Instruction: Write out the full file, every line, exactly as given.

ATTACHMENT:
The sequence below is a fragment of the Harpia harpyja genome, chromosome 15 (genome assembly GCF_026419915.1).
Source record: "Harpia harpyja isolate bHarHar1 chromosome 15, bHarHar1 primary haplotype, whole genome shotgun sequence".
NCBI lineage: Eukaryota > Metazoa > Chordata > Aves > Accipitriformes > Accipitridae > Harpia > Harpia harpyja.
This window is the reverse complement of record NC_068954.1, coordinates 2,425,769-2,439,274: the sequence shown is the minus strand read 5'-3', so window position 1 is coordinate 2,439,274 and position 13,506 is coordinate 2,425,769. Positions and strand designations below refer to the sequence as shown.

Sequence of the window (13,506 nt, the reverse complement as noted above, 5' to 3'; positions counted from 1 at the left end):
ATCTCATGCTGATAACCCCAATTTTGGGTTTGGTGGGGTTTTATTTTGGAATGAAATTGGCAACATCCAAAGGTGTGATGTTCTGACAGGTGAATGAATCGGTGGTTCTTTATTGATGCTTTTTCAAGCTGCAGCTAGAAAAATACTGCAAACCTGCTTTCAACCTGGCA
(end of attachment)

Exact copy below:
The sequence below is a fragment of the Harpia harpyja genome, chromosome 15 (genome assembly GCF_026419915.1).
Source record: "Harpia harpyja isolate bHarHar1 chromosome 15, bHarHar1 primary haplotype, whole genome shotgun sequence".
NCBI lineage: Eukaryota > Metazoa > Chordata > Aves > Accipitriformes > Accipitridae > Harpia > Harpia harpyja.
This window is the reverse complement of record NC_068954.1, coordinates 2,425,769-2,439,274: the sequence shown is the minus strand read 5'-3', so window position 1 is coordinate 2,439,274 and position 13,506 is coordinate 2,425,769. Positions and strand designations below refer to the sequence as shown.

Sequence of the window (13,506 nt, the reverse complement as noted above, 5' to 3'; positions counted from 1 at the left end):
ATCTCATGCTGATAACCCCAATTTTGGGTTTGGTGGGGTTTTATTTTGGAATGAAATTGGCAACATCCAAAGGTGTGATGTTCTGACAGGTGAATGAATCGGTGGTTCTTTATTGATGCTTTTTCAAGCTGCAGCTAGAAAAATACTGCAAACCTGCTTTCAACCTGGCA